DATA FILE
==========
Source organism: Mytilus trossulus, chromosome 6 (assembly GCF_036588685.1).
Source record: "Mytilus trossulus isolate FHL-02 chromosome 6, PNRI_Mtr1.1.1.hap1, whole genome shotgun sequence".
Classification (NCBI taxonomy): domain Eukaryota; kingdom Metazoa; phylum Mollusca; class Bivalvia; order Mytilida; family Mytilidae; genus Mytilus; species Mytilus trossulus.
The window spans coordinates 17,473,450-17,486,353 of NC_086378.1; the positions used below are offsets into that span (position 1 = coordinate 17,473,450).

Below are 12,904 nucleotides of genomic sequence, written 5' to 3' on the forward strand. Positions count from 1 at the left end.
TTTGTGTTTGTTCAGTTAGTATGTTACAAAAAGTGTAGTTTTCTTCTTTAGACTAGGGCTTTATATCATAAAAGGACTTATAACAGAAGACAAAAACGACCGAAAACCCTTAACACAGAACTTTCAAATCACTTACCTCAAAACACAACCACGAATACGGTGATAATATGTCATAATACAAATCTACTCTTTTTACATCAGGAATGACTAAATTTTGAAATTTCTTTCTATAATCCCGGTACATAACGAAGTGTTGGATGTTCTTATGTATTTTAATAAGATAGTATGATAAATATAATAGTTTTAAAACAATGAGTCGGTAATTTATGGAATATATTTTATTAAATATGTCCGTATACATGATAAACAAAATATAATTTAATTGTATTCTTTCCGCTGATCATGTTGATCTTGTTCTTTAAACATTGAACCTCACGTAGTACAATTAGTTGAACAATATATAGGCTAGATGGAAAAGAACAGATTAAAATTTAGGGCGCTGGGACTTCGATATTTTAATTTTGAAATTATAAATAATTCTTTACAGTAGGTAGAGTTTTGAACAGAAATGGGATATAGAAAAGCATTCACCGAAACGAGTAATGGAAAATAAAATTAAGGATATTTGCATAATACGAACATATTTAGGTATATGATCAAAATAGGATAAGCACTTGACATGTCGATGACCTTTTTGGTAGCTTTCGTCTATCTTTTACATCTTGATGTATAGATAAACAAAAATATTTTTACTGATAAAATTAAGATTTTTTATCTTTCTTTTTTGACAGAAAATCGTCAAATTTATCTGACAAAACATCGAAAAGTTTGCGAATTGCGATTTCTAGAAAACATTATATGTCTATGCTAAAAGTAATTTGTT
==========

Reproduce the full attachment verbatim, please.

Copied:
Source organism: Mytilus trossulus, chromosome 6 (assembly GCF_036588685.1).
Source record: "Mytilus trossulus isolate FHL-02 chromosome 6, PNRI_Mtr1.1.1.hap1, whole genome shotgun sequence".
Classification (NCBI taxonomy): domain Eukaryota; kingdom Metazoa; phylum Mollusca; class Bivalvia; order Mytilida; family Mytilidae; genus Mytilus; species Mytilus trossulus.
The window spans coordinates 17,473,450-17,486,353 of NC_086378.1; the positions used below are offsets into that span (position 1 = coordinate 17,473,450).

Below are 12,904 nucleotides of genomic sequence, written 5' to 3' on the forward strand. Positions count from 1 at the left end.
TTTGTGTTTGTTCAGTTAGTATGTTACAAAAAGTGTAGTTTTCTTCTTTAGACTAGGGCTTTATATCATAAAAGGACTTATAACAGAAGACAAAAACGACCGAAAACCCTTAACACAGAACTTTCAAATCACTTACCTCAAAACACAACCACGAATACGGTGATAATATGTCATAATACAAATCTACTCTTTTTACATCAGGAATGACTAAATTTTGAAATTTCTTTCTATAATCCCGGTACATAACGAAGTGTTGGATGTTCTTATGTATTTTAATAAGATAGTATGATAAATATAATAGTTTTAAAACAATGAGTCGGTAATTTATGGAATATATTTTATTAAATATGTCCGTATACATGATAAACAAAATATAATTTAATTGTATTCTTTCCGCTGATCATGTTGATCTTGTTCTTTAAACATTGAACCTCACGTAGTACAATTAGTTGAACAATATATAGGCTAGATGGAAAAGAACAGATTAAAATTTAGGGCGCTGGGACTTCGATATTTTAATTTTGAAATTATAAATAATTCTTTACAGTAGGTAGAGTTTTGAACAGAAATGGGATATAGAAAAGCATTCACCGAAACGAGTAATGGAAAATAAAATTAAGGATATTTGCATAATACGAACATATTTAGGTATATGATCAAAATAGGATAAGCACTTGACATGTCGATGACCTTTTTGGTAGCTTTCGTCTATCTTTTACATCTTGATGTATAGATAAACAAAAATATTTTTACTGATAAAATTAAGATTTTTTATCTTTCTTTTTTGACAGAAAATCGTCAAATTTATCTGACAAAACATCGAAAAGTTTGCGAATTGCGATTTCTAGAAAACATTATATGTCTATGCTAAAAGTAATTTGTT